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Wizards Of The Coast Has Made A U-Turn on New Licensing Rules

Wizards Of The Coast Has Made A U-Turn on New Licensing Rules

by Aiman MaulanaJanuary 17, 2023
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After the recent controversy and a mountain of complaints from the community, Wizards Of The Coast has made a U-turn on new licensing rules.

Wizards Of The Coast Taking A Step Back

Wizards of the Coast, the publisher of Dungeons & Dragons, released a statement regarding its Open Game License (OGL) following backlash from the community and third-party publishers over its strict legal protections. The Hasbro subsidiary has decided to back away from restrictions included in its original OGL, which included a royalty payout for revenue over $750,000 and a copyright clause giving ownership of content to Wizards of the Coast.

The D&D community viewed these changes as a violation of the spirit of the OGL and Pathfinder creator Paizo even released a new, more publisher-friendly version. Wizards of the Coast stated that they still plan to create a new OGL for its intellectual property but will not include a royalty structure that benefits itself at the expense of third-party creators.

The next OGL will contain the provisions that allow us to protect and cultivate the inclusive environment we are trying to build and specify that it covers only content for TTRPGs. That means that other expressions, such as educational and charitable campaigns, livestreams, cosplay, VTT-uses, etc., will remain unaffected by any OGL update.

Wizards of the Coast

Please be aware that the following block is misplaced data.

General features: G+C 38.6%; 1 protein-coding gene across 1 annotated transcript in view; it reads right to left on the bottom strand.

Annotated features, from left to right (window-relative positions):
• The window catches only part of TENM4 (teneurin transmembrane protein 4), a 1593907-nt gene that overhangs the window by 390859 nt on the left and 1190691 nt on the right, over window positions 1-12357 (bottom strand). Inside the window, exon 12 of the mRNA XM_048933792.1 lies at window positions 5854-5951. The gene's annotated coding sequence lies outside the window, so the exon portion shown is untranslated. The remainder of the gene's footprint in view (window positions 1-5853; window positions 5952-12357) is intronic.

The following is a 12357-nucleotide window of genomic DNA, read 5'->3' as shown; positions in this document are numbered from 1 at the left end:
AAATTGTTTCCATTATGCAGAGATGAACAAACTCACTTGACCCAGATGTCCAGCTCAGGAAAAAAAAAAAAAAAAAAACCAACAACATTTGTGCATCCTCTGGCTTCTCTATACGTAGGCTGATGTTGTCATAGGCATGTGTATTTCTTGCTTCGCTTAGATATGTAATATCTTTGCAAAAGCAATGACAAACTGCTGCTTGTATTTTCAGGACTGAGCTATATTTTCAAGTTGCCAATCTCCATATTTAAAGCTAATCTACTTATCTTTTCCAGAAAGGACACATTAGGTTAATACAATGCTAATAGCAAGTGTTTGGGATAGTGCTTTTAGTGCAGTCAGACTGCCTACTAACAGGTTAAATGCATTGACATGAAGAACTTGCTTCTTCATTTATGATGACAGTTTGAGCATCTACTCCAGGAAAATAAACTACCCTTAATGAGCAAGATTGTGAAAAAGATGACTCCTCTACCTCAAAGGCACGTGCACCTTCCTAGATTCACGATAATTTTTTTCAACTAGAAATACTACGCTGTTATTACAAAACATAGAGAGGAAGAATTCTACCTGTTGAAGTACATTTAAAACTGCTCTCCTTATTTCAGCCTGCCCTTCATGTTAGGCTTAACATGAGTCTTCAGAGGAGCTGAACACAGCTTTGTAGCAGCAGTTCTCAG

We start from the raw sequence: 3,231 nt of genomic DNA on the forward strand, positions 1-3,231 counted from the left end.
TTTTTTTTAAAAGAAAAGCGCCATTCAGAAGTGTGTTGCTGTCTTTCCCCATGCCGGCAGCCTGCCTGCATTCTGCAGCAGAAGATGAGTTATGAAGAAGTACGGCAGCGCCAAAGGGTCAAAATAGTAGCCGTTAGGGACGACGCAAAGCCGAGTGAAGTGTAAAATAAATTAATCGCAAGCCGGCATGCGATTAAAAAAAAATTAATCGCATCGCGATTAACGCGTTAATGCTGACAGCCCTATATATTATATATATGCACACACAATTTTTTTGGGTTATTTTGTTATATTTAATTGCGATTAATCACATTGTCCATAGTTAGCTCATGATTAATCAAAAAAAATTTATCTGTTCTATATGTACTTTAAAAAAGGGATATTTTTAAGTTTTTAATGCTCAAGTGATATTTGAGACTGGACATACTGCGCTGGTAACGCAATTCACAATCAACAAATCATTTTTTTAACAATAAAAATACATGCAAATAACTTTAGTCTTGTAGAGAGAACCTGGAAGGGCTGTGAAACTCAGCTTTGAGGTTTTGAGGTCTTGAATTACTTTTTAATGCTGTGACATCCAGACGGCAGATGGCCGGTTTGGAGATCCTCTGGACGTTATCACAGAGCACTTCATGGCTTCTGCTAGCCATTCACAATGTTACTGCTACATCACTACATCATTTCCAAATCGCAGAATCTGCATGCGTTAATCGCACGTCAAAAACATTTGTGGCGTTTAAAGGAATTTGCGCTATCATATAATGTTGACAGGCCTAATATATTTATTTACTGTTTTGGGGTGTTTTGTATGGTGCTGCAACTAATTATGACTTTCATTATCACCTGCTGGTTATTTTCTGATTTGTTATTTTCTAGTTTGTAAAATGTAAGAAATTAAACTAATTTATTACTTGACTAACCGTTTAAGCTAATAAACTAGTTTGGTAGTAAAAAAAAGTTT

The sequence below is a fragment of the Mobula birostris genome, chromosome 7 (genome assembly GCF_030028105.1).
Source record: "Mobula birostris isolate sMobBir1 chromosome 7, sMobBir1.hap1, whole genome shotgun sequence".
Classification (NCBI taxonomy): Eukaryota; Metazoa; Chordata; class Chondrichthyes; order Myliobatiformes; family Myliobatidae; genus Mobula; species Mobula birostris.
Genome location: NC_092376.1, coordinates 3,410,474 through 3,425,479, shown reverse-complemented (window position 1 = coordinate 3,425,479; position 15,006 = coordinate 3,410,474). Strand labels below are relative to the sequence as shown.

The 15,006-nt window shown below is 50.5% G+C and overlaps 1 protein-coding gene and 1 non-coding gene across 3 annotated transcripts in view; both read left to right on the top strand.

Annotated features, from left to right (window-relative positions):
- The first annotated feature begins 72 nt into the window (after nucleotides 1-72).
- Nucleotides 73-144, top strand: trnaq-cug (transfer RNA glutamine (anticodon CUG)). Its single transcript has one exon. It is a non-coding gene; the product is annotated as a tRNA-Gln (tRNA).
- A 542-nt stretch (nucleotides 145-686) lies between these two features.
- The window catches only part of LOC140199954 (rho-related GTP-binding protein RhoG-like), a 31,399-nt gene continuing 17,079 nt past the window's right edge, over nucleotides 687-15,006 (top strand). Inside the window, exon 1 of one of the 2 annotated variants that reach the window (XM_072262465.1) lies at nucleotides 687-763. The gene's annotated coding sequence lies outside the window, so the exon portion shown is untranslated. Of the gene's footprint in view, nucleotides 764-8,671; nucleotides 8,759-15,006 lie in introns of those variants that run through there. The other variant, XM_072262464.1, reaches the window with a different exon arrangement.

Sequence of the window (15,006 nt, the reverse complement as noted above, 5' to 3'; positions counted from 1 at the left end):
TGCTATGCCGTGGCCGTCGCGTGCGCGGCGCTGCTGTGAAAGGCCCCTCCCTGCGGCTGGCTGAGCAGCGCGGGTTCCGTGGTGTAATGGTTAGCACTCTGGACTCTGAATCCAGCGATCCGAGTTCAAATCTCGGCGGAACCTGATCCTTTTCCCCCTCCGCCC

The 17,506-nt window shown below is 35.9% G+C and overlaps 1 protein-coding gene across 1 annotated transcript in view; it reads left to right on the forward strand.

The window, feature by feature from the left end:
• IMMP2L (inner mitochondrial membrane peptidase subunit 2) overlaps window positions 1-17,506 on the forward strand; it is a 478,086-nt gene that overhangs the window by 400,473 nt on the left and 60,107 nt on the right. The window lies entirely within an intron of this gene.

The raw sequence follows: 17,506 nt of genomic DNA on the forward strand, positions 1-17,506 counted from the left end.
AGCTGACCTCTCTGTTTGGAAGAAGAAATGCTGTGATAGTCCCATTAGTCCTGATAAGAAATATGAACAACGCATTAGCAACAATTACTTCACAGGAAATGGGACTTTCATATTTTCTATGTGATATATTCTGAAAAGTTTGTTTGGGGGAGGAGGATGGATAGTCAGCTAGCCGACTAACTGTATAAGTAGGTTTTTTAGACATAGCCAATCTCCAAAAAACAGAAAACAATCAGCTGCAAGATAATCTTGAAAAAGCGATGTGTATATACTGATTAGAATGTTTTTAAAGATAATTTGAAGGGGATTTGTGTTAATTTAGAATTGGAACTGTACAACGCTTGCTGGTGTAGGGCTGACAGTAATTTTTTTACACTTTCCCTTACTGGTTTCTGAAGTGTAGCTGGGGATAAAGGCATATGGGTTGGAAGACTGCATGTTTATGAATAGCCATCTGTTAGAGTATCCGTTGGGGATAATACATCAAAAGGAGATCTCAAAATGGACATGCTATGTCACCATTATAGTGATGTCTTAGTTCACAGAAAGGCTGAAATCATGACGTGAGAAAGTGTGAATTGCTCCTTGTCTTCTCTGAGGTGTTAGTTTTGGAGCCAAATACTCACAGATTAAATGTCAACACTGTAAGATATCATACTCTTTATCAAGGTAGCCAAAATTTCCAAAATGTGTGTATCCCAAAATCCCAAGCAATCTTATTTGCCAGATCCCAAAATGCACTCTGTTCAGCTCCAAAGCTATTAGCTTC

Wizards Of The Coast Has Made A U-Turn on New Licensing Rules 25

Art by Irine Nordsol

Wizards of the Coast clarified that their new Open Game License (OGL) will not include license back provisions, which had led some in the community to believe that the company would take ownership of third-party creators’ work. They emphasized that creators will own the content they create and that any language in the new OGL will be “crystal clear and unequivocal” on this point.

The publisher also explained the reasons behind the controversial provisions in their original draft of the OGL. They had intended to prevent the use of D&D content in hateful and discriminatory products, address attempts to use D&D content in blockchain or NFT projects and ensure that the OGL was for content creators and not for major corporations’ commercial and promotional purposes.

However, due to the community backlash, they realized that it was no longer possible to achieve these goals while staying true to the spirit of the OGL. It is currently unknown when the new OGL will be released.


Pokdepinion: While I had an idea that it was bad, I didn’t the full extent of how bad it was until I saw Penguinz0 made a full-blown rant about it. One thing’s for sure, the damage has already been done, and some recovery efforts need to be made.

About The Author
Aiman Maulana
Jack of all trades, master of none, but oftentimes better than a master of one. YouTuber, video editor, tech head, and a wizard of gaming. What's up? :)

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